Here’s what you need to know:

The biggest change for the Fall 2021 semester is the university is requiring the COVID-19 vaccine for SDSU students, faculty and staff, regardless of FDA approval, Skiles said. 

Individuals may request an exemption from the vaccine requirement due to serious medical conditions or religious reasons. 

Students who qualify for the exemption will be allowed to attend in-person classes and events just like a vaccinated student, Skiles said.

“The difference will really be around their testing cadence or frequency and requirement to do so,” Skiles explains. 

Those who are approved for a medical or religious exemption and choose to remain unvaccinated must participate in mandatory weekly testing in order to attend in-person classes and activities.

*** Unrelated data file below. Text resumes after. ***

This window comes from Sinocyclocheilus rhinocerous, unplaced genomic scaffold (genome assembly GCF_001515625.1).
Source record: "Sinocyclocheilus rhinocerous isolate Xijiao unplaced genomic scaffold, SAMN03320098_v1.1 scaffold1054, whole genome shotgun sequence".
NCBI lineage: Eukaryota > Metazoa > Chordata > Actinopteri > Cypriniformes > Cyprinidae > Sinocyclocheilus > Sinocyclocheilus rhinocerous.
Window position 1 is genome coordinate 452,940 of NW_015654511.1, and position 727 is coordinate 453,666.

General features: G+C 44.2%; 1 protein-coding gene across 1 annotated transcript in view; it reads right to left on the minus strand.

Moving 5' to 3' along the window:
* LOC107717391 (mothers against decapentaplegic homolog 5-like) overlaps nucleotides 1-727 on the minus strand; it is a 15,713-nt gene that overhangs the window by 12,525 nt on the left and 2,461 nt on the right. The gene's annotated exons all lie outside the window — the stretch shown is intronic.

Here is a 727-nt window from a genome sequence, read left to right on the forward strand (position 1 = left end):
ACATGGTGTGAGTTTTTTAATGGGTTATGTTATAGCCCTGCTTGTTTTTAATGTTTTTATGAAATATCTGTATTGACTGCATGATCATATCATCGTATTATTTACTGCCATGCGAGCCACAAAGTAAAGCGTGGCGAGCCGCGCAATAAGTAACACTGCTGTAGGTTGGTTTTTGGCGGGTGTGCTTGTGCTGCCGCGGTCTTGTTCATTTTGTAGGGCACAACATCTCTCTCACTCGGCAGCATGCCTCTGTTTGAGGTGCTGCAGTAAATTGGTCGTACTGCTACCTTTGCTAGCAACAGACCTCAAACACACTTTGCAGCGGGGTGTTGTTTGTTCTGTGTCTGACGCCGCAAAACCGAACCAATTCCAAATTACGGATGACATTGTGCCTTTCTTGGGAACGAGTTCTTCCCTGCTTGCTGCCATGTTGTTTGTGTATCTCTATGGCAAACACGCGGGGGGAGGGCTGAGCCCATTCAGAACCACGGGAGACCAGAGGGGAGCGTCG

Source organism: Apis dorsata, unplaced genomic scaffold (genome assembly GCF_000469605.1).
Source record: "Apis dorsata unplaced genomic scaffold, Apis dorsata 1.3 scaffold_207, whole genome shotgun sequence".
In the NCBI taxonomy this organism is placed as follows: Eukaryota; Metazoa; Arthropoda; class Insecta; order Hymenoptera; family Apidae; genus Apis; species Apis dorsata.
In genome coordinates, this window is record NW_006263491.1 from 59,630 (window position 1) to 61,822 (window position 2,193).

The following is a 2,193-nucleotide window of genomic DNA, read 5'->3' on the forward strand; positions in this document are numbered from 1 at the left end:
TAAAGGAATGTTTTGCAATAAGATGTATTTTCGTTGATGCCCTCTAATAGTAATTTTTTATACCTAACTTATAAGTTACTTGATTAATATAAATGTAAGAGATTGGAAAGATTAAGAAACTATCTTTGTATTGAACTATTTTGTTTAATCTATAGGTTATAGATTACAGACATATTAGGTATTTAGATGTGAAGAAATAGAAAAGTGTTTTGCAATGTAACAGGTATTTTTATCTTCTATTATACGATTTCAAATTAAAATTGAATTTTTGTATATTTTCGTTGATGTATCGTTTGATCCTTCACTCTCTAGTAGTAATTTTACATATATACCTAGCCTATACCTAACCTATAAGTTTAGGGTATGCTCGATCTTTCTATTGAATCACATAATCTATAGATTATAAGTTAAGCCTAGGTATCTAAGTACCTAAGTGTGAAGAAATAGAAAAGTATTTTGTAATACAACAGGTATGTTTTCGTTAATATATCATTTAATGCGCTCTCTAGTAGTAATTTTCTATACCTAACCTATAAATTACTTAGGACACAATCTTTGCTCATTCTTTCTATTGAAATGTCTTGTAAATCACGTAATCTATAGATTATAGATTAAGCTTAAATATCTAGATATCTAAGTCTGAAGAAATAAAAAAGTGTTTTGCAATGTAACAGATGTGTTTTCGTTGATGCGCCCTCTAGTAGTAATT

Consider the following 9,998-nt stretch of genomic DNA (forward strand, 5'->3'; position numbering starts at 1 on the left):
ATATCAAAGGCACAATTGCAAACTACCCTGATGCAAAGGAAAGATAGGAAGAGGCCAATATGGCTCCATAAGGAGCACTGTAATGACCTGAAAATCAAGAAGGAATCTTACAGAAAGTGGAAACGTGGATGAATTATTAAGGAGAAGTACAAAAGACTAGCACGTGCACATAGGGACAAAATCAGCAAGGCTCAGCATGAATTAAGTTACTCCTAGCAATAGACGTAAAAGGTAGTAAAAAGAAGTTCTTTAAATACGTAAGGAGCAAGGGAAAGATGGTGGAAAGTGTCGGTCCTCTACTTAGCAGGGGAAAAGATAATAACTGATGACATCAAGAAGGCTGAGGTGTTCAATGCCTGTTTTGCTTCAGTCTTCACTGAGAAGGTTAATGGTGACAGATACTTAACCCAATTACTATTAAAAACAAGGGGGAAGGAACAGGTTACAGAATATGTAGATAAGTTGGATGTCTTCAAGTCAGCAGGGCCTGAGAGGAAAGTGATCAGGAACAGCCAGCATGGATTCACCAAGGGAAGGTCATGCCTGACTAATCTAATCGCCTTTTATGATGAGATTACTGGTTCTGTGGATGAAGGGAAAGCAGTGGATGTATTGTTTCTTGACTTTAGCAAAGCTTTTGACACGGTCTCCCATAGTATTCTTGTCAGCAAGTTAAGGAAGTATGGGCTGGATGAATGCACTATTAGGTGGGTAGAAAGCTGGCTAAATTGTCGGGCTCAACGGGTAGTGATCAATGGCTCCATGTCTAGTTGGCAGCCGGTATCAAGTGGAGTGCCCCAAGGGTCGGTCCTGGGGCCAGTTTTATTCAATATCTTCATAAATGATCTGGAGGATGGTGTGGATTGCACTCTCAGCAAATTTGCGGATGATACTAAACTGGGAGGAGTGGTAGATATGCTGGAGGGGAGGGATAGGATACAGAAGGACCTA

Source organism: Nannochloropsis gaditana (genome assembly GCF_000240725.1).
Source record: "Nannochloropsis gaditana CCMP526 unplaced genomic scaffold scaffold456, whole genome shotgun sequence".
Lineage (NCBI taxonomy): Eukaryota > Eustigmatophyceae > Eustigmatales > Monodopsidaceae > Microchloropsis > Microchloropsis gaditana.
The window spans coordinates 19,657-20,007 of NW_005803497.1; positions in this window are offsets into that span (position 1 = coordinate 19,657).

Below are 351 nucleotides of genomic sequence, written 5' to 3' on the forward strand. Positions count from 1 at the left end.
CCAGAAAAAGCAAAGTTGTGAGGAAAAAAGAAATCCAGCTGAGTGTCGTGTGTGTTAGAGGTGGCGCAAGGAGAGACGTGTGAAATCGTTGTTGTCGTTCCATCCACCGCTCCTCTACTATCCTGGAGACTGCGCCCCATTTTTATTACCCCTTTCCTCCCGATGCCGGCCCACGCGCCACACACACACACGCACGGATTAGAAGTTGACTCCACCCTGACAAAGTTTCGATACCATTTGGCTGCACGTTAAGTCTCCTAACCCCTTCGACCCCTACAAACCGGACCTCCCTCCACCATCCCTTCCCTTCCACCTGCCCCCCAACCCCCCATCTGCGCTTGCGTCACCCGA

“They will have different outcomes if they are exposed to someone who has COVID-19,” Skiles said. “Unvaccinated persons do need to quarantine for 14 full days. They cannot test out of that quarantine.” 

Vaccinated people who are exposed to COVID-19 are not required to quarantine but are recommended to get tested and monitor their symptoms.

Unvaccinated individuals must wear a facial covering in more situations than those who are vaccinated including all communal spaces in their residential community, Skiles said.

Masks are also required again for both vaccinated and unvaccinated students in indoor settings and highly transmissible areas. 

These guidelines come as CDC guidelines have shifted to address the rising COVID-19 case counts in the nation, according to Skiles.